What’s next?

We’re inundated with advice in this life. Some of it screams at us to do more. To achieve more. To be more. To reach continuously for more. Other voices tell us to be content with where we are. To live in this moment. To simplify. To be satisfied with less. To shrug off the chains of materialism. How then do we find joy? How can we recognize it for ourselves when we’ve allowed and continue to allow others to define it for us? How do we discover what gives us joy? Not what makes others approve of us or our choices. Not what helps us to feel as if we belong to one exclusive club or another. Some chase romantic partners who don’t want them. Why? Perhaps because their desire for us would seem to be the ultimate stamp of approval. We struggle to find ways to curry favor from disapproving teachers and self-absorbed parents. We buy what we’re supposed to buy and criticize what we’re supposed to distain. To prove what? That we are who someone or some group says we should be? What if what came next were completely up to us? Maybe we’d still accomplish more in a year than most people do in a lifetime. Maybe we’d live on a boat and only have one pair of shoes. Neither is wrong. Or right. And yes many of us have responsibilities. But which of these demands on our time and resources are real and which are imagined or at least not defined by us? What is freedom? Is it perhaps as simple as a thought experiment in which we sweep all from our lives in a catlike swipe and then decide what to put back, to add, to leave on the floor? Does this sound juvenile? Naive? Ridiculous? Can we suspend belief in what we’ve been told? In what we’ve taken on faith as the only way? Can we decide for ourselves without insisting everyone else do it our way too? Can we be the captain of our own cheerleading squad? Can we be as kind to ourselves as we wish others were to us? Can we hold ourselves to account but do our own accounting? Can we continue to grow? I believe we can but not if we allow others to dictate when and how we flower or what fruits we will grow.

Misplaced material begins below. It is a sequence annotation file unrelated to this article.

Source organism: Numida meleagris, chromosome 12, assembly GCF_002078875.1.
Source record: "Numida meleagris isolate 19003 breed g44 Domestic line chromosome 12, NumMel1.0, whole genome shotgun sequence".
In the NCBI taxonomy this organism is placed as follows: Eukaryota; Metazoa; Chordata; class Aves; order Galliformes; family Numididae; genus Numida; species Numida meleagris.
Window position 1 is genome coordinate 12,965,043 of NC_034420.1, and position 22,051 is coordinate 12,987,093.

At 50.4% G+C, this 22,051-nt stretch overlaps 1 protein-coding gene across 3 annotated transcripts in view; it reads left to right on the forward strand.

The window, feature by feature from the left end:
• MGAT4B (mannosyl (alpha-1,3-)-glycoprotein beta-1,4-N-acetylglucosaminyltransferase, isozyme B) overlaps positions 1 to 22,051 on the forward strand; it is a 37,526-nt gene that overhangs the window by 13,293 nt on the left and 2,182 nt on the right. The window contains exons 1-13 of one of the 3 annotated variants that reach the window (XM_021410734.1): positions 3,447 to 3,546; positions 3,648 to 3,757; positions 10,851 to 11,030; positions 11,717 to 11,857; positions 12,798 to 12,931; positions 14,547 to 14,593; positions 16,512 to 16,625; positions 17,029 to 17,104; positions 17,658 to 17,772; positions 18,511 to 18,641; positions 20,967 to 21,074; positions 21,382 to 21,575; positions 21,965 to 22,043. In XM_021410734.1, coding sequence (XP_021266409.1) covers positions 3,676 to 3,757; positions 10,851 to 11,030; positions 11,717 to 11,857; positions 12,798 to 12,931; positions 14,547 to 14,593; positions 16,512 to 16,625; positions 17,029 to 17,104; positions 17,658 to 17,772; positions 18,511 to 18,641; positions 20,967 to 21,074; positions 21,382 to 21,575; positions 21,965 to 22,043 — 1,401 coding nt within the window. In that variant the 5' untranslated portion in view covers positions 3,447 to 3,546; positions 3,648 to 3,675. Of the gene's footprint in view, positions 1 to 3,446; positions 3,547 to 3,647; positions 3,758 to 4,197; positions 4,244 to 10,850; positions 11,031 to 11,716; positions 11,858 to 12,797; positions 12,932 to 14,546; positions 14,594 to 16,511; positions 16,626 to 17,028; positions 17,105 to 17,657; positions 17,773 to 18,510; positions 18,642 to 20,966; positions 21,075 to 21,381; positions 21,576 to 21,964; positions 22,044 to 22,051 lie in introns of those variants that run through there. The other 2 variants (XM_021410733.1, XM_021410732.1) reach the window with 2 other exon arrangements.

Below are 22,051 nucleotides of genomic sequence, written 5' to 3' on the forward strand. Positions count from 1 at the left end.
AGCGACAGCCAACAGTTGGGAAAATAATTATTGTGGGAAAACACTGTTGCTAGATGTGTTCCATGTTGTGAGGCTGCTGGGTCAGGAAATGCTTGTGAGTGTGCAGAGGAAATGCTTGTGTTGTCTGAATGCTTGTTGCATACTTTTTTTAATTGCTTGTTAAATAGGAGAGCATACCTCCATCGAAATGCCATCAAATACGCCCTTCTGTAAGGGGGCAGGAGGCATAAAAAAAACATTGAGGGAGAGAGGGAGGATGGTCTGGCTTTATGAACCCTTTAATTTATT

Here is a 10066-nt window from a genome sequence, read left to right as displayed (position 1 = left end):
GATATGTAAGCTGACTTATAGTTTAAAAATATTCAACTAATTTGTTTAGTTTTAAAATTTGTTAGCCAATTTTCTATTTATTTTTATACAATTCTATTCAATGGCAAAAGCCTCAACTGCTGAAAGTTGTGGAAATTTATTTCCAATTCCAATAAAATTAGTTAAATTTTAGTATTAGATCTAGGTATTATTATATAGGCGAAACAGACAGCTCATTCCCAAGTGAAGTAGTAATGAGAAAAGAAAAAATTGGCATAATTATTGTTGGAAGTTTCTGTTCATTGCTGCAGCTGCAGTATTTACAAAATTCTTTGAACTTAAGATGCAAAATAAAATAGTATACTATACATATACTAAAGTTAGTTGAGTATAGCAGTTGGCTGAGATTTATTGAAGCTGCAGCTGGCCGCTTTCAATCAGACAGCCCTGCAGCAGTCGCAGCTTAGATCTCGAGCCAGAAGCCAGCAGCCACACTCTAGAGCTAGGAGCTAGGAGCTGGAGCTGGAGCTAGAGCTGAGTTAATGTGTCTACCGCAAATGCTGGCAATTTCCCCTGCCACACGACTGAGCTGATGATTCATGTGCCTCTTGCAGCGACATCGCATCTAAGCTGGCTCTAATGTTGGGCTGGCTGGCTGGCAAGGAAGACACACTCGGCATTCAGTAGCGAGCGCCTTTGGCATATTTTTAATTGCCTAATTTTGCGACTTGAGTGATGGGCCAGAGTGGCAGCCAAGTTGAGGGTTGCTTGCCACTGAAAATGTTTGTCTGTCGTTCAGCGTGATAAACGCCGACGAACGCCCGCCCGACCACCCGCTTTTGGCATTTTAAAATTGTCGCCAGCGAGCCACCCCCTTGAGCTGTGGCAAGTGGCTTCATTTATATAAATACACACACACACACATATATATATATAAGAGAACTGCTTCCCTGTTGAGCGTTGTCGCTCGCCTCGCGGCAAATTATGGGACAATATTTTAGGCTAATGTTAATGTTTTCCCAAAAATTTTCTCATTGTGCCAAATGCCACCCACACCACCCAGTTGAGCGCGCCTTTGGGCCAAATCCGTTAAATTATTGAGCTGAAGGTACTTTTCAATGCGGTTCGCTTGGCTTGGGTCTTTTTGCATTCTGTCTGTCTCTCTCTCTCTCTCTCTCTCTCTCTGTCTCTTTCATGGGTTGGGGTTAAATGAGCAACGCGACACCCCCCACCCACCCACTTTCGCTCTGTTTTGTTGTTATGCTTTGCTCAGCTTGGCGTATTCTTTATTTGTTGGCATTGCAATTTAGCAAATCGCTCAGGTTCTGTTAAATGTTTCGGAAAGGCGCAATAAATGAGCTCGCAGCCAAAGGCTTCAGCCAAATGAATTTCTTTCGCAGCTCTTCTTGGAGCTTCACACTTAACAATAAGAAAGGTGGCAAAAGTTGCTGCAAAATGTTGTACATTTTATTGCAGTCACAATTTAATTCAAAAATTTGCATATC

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Cinse, a former professor with a background in the psychology of human learning, writes nonstop, and is addicted to capturing the human experience in words.

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Cinse Bonino

Cinse Bonino

Cinse, a former professor with a background in the psychology of human learning, writes nonstop, and is addicted to capturing the human experience in words.

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